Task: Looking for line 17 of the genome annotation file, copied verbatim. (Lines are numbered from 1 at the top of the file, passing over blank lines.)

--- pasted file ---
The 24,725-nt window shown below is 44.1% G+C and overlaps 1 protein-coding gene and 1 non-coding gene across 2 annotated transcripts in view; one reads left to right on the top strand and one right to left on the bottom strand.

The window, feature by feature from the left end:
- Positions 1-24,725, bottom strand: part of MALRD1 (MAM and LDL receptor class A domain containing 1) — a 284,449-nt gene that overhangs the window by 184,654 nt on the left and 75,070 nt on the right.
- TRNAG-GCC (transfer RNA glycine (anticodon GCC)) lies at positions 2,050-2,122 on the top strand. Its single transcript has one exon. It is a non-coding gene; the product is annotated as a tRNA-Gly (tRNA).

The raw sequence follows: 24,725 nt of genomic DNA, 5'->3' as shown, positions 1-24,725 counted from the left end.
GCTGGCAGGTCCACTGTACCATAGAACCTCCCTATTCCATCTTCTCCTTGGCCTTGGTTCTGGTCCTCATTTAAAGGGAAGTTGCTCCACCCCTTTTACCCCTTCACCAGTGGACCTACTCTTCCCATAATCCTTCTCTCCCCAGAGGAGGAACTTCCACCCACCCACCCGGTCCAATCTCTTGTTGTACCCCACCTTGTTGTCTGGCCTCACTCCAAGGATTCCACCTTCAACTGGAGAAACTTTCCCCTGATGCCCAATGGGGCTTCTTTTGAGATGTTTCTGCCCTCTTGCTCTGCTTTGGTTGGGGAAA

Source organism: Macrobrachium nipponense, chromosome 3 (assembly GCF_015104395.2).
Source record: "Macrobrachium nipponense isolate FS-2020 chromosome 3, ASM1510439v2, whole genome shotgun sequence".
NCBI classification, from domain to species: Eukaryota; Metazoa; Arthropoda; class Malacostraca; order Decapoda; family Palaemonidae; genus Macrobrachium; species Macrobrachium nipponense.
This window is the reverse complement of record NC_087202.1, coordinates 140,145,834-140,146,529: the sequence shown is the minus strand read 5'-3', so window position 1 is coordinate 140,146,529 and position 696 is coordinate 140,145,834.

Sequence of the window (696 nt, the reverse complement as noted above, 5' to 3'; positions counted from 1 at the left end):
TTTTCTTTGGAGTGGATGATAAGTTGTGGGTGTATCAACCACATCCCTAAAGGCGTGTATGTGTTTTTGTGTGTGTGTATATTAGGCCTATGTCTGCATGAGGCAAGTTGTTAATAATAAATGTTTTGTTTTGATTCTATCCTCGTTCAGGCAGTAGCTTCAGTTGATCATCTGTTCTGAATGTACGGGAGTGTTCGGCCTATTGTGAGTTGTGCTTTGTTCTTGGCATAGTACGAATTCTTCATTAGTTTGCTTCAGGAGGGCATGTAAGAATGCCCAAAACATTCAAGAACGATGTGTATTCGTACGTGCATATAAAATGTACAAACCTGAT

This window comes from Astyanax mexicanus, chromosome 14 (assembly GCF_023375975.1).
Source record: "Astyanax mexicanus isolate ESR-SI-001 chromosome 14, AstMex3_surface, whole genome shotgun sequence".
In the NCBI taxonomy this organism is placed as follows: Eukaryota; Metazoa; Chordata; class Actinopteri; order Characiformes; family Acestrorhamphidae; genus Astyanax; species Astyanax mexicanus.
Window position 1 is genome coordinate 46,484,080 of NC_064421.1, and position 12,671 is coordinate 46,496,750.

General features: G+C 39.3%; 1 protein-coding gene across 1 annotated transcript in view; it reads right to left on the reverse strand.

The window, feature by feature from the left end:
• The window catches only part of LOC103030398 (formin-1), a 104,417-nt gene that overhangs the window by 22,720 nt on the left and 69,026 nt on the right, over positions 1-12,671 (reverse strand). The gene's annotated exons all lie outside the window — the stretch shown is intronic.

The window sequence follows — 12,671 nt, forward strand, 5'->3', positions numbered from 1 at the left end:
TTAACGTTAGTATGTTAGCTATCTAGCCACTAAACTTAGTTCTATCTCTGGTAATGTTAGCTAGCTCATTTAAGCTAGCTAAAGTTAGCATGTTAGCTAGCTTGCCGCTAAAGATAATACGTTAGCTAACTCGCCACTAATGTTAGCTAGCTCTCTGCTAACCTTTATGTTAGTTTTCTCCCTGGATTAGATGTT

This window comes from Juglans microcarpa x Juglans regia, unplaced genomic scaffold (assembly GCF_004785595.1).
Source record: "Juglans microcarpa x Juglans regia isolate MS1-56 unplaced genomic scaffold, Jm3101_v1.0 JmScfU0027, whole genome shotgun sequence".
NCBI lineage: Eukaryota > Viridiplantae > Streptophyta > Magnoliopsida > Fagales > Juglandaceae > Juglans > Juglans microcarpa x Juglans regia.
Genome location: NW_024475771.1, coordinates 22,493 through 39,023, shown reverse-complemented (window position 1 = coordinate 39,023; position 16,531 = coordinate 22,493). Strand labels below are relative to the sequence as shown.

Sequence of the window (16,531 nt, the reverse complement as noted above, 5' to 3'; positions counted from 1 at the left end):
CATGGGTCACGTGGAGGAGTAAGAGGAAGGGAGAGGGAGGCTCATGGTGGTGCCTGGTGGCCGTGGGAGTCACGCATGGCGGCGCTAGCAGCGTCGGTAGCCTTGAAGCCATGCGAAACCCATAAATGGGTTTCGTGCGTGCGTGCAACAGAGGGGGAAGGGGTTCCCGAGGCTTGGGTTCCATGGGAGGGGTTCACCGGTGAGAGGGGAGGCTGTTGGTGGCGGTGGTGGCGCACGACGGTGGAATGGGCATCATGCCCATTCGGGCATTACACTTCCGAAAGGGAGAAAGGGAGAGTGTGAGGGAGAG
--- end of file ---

General features: G+C 39.3%; 1 protein-coding gene across 1 annotated transcript in view; it reads right to left on the reverse strand.